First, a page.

Winter is upon us, and the hens are responding accordingly by slacking off egg laying. Chickens need about 14 hours of daylight to maintain average production. They also need a steady supply of protein and minerals. And certain breeds have a genetic propensity to be better cold-weather layers.
Many backyard chicken-keepers don’t bother with the hassle & expense of supplementary lighting, and just enjoy whatever their gals provide with winter daylight. But Seven Trees depends on a certain level of production, not just for us, but for our loyal and appreciative customers. So we use low wattage compact florescent bulbs on timers – one in the nest box area, and one in the “lounge” (the 8 x 8 ft enclosed food & water area). As the length of daylight changes with the seasons, we adjust the timer so the ladies have plenty of light to eat & drink as needed, and get to bed before ‘lights out’. Since we switched to the CFL bulbs, the electric bill has gone down quite a bit, so it’s well worth the trouble.
This time of year, there isn’t as much ‘protein-on-the-hoof’ (i.e. bugs) available, so we supplement the hens diet with cooked squash, sunflower seeds, and leftover dairy grain. The layer pellets we keep topped up in their feeder are a complete diet, but they love having real food to scratch through. They are also getting garden stuff like spent pepper plants and damaged greens.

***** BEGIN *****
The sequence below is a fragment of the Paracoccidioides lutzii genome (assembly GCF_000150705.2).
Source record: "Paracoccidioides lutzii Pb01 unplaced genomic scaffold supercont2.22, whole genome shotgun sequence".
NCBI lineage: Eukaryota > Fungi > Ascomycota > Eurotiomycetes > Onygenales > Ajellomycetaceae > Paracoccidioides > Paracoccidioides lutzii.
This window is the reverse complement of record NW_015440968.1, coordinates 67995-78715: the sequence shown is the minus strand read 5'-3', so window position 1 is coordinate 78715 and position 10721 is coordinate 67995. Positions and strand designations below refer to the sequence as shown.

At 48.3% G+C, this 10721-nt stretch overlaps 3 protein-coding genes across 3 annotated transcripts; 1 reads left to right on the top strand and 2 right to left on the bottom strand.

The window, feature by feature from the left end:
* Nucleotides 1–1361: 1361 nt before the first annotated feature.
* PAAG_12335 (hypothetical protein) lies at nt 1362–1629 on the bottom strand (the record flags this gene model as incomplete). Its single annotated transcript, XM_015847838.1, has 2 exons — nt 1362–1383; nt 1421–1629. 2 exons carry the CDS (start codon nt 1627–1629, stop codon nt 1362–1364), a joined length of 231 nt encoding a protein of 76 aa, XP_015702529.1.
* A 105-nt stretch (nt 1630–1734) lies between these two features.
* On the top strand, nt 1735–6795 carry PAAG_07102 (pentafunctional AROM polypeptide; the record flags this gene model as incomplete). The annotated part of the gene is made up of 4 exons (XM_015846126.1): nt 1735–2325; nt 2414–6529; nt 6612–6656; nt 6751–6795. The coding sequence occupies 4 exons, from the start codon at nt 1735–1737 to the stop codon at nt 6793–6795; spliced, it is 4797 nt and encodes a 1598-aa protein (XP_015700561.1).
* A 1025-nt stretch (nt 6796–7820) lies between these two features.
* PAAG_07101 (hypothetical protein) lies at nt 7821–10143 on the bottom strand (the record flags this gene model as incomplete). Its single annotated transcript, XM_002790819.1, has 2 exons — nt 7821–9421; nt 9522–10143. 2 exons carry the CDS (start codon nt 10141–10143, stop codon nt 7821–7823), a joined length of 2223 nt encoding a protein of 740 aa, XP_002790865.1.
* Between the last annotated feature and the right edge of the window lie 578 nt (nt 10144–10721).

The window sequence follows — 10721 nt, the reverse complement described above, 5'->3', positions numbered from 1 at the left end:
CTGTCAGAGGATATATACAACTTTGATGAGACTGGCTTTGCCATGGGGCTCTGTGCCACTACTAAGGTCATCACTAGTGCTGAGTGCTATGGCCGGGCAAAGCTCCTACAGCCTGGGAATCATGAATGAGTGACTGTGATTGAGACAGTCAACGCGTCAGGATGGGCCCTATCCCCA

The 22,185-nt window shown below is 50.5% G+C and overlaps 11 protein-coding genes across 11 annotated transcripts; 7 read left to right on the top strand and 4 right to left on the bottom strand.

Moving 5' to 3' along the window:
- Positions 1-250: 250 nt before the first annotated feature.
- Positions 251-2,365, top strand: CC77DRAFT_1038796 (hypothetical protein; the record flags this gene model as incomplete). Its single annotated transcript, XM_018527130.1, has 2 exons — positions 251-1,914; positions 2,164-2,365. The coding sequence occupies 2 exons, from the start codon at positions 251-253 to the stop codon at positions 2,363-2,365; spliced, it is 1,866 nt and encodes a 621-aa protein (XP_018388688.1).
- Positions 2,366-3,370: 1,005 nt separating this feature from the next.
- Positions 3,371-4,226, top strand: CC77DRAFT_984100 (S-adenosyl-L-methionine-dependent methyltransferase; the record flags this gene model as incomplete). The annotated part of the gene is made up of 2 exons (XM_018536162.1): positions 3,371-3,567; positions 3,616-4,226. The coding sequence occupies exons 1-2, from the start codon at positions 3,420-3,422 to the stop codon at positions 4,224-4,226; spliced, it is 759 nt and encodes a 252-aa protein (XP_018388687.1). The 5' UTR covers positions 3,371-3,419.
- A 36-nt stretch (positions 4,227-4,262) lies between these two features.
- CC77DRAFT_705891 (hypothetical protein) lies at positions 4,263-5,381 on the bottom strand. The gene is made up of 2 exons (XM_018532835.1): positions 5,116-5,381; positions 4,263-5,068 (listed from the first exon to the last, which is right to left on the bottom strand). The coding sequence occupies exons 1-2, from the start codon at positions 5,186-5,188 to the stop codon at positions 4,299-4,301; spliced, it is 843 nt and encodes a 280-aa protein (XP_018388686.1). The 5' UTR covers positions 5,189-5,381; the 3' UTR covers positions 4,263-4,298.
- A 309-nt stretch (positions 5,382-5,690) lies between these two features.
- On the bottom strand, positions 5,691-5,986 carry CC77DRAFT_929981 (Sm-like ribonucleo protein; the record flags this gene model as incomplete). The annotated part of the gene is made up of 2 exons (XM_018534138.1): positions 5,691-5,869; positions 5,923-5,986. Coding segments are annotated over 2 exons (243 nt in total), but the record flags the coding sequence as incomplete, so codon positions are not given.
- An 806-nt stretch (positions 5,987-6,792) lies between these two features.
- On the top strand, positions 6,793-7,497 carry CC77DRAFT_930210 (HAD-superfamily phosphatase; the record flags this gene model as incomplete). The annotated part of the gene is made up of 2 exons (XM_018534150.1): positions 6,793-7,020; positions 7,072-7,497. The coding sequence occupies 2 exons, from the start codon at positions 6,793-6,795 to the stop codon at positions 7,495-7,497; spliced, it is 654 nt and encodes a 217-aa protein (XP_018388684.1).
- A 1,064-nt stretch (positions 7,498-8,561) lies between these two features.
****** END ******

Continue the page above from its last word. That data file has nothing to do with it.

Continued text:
We had planned to have a winter flock of 25 or so birds, but since some of them ended up being roosters, and we lost one to a varmint, we were left with 17 hens. Ameraucanas and Welsummers lay beautiful eggs (green & speckled brown), but they really back off for winter. The New Hampshire reds and black austrolorps are new breeds to us, but so far seem to be doing the bulk of the winter laying. But 6-10 eggs a day from 17 hens just doesn’t cut it, so we bought 4 Rhode Island/Red Star hens from a downsizing farmer this weekend. So far, so good!
Speaking of downsizing, Misty has gone to a new home. We explored all kinds of interesting business models (thanks in part to Cattlemen’s Winterschool) that would utilize a draft pony team, but we eventually realized that we don’t want to make the leap to ‘big business’. And it’s also tough to improve our place, grown our own food, work off-site full time, and train another critter. So Misty has gone to live with a family that shows ponies. With her pedigree and flashy attitude, she’s going to make a splash again in the show circuit. We’ll see her in June 2011 at the Lynden fairgrounds, strutting her stuff. Gemini seems to have adjusted just fine, and we’re hoping to sell the too-large harness we bought at auction this spring so we can get him outfitted in style. Check out our Craigslisting and sale page if you want to buy some really spiffy Welsh pony sized gear.
And Lucky the Swearing Parrot has been helping out with all our doings. Mark (the Evil Parrot) seems to take it all in stride, and sits back to watch the tirade.